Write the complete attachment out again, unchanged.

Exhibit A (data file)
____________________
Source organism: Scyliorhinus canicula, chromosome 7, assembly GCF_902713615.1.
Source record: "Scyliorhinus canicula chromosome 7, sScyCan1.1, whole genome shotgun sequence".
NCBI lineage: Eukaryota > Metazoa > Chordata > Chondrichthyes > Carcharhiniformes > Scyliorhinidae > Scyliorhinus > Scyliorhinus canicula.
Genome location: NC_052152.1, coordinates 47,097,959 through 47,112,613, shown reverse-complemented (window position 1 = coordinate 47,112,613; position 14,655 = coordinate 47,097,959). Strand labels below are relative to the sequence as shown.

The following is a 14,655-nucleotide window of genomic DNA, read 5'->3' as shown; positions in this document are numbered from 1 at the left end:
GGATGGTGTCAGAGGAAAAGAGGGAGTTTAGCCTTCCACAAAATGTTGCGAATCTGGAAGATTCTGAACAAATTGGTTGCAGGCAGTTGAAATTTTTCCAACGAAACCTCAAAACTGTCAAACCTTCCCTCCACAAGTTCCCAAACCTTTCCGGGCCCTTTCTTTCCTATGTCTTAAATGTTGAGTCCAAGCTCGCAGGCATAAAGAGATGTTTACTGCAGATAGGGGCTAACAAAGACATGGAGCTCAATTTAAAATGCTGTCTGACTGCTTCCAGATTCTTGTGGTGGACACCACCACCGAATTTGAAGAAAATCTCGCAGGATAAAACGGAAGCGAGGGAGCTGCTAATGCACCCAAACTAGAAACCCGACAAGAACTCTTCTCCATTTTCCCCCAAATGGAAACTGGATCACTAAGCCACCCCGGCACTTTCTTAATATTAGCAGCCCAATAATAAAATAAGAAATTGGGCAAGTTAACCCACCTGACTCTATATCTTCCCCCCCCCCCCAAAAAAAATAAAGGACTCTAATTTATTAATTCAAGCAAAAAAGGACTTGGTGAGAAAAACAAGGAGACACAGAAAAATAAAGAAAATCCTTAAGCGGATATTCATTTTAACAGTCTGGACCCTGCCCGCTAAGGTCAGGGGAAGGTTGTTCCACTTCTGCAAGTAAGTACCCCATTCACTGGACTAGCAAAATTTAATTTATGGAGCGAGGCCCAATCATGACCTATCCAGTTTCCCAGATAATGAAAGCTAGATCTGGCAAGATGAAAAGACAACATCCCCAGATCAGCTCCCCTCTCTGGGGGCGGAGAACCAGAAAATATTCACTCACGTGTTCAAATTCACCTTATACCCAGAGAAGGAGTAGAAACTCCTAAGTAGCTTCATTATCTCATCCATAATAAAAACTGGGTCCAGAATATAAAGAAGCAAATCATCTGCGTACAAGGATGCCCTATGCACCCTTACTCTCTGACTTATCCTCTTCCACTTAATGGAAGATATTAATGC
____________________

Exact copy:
Source organism: Scyliorhinus canicula, chromosome 7, assembly GCF_902713615.1.
Source record: "Scyliorhinus canicula chromosome 7, sScyCan1.1, whole genome shotgun sequence".
NCBI lineage: Eukaryota > Metazoa > Chordata > Chondrichthyes > Carcharhiniformes > Scyliorhinidae > Scyliorhinus > Scyliorhinus canicula.
Genome location: NC_052152.1, coordinates 47,097,959 through 47,112,613, shown reverse-complemented (window position 1 = coordinate 47,112,613; position 14,655 = coordinate 47,097,959). Strand labels below are relative to the sequence as shown.

The following is a 14,655-nucleotide window of genomic DNA, read 5'->3' as shown; positions in this document are numbered from 1 at the left end:
GGATGGTGTCAGAGGAAAAGAGGGAGTTTAGCCTTCCACAAAATGTTGCGAATCTGGAAGATTCTGAACAAATTGGTTGCAGGCAGTTGAAATTTTTCCAACGAAACCTCAAAACTGTCAAACCTTCCCTCCACAAGTTCCCAAACCTTTCCGGGCCCTTTCTTTCCTATGTCTTAAATGTTGAGTCCAAGCTCGCAGGCATAAAGAGATGTTTACTGCAGATAGGGGCTAACAAAGACATGGAGCTCAATTTAAAATGCTGTCTGACTGCTTCCAGATTCTTGTGGTGGACACCACCACCGAATTTGAAGAAAATCTCGCAGGATAAAACGGAAGCGAGGGAGCTGCTAATGCACCCAAACTAGAAACCCGACAAGAACTCTTCTCCATTTTCCCCCAAATGGAAACTGGATCACTAAGCCACCCCGGCACTTTCTTAATATTAGCAGCCCAATAATAAAATAAGAAATTGGGCAAGTTAACCCACCTGACTCTATATCTTCCCCCCCCCCCCAAAAAAAATAAAGGACTCTAATTTATTAATTCAAGCAAAAAAGGACTTGGTGAGAAAAACAAGGAGACACAGAAAAATAAAGAAAATCCTTAAGCGGATATTCATTTTAACAGTCTGGACCCTGCCCGCTAAGGTCAGGGGAAGGTTGTTCCACTTCTGCAAGTAAGTACCCCATTCACTGGACTAGCAAAATTTAATTTATGGAGCGAGGCCCAATCATGACCTATCCAGTTTCCCAGATAATGAAAGCTAGATCTGGCAAGATGAAAAGACAACATCCCCAGATCAGCTCCCCTCTCTGGGGGCGGAGAACCAGAAAATATTCACTCACGTGTTCAAATTCACCTTATACCCAGAGAAGGAGTAGAAACTCCTAAGTAGCTTCATTATCTCATCCATAATAAAAACTGGGTCCAGAATATAAAGAAGCAAATCATCTGCGTACAAGGATGCCCTATGCACCCTTACTCTCTGACTTATCCTCTTCCACTTAATGGAAGATATTAATGC